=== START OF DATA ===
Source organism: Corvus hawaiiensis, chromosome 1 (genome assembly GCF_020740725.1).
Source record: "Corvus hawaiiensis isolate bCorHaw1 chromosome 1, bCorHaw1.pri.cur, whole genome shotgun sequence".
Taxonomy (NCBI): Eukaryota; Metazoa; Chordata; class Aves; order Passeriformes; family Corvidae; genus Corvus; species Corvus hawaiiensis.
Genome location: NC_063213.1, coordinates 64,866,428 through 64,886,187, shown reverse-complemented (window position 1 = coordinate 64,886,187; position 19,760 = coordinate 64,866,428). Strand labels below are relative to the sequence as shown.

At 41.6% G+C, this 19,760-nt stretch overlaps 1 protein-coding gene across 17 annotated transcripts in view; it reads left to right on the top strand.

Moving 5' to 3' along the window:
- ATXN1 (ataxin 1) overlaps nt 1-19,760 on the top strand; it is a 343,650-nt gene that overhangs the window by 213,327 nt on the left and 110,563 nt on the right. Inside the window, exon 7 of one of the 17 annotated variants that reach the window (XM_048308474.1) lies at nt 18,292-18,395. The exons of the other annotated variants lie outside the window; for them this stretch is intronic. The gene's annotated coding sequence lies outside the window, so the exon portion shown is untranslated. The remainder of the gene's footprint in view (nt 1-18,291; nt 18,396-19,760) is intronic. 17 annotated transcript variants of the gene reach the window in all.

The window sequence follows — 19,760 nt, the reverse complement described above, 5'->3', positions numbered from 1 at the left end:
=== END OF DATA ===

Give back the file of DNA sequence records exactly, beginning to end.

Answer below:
Source organism: Corvus hawaiiensis, chromosome 1 (genome assembly GCF_020740725.1).
Source record: "Corvus hawaiiensis isolate bCorHaw1 chromosome 1, bCorHaw1.pri.cur, whole genome shotgun sequence".
Taxonomy (NCBI): Eukaryota; Metazoa; Chordata; class Aves; order Passeriformes; family Corvidae; genus Corvus; species Corvus hawaiiensis.
Genome location: NC_063213.1, coordinates 64,866,428 through 64,886,187, shown reverse-complemented (window position 1 = coordinate 64,886,187; position 19,760 = coordinate 64,866,428). Strand labels below are relative to the sequence as shown.

At 41.6% G+C, this 19,760-nt stretch overlaps 1 protein-coding gene across 17 annotated transcripts in view; it reads left to right on the top strand.

Moving 5' to 3' along the window:
- ATXN1 (ataxin 1) overlaps nt 1-19,760 on the top strand; it is a 343,650-nt gene that overhangs the window by 213,327 nt on the left and 110,563 nt on the right. Inside the window, exon 7 of one of the 17 annotated variants that reach the window (XM_048308474.1) lies at nt 18,292-18,395. The exons of the other annotated variants lie outside the window; for them this stretch is intronic. The gene's annotated coding sequence lies outside the window, so the exon portion shown is untranslated. The remainder of the gene's footprint in view (nt 1-18,291; nt 18,396-19,760) is intronic. 17 annotated transcript variants of the gene reach the window in all.

The window sequence follows — 19,760 nt, the reverse complement described above, 5'->3', positions numbered from 1 at the left end: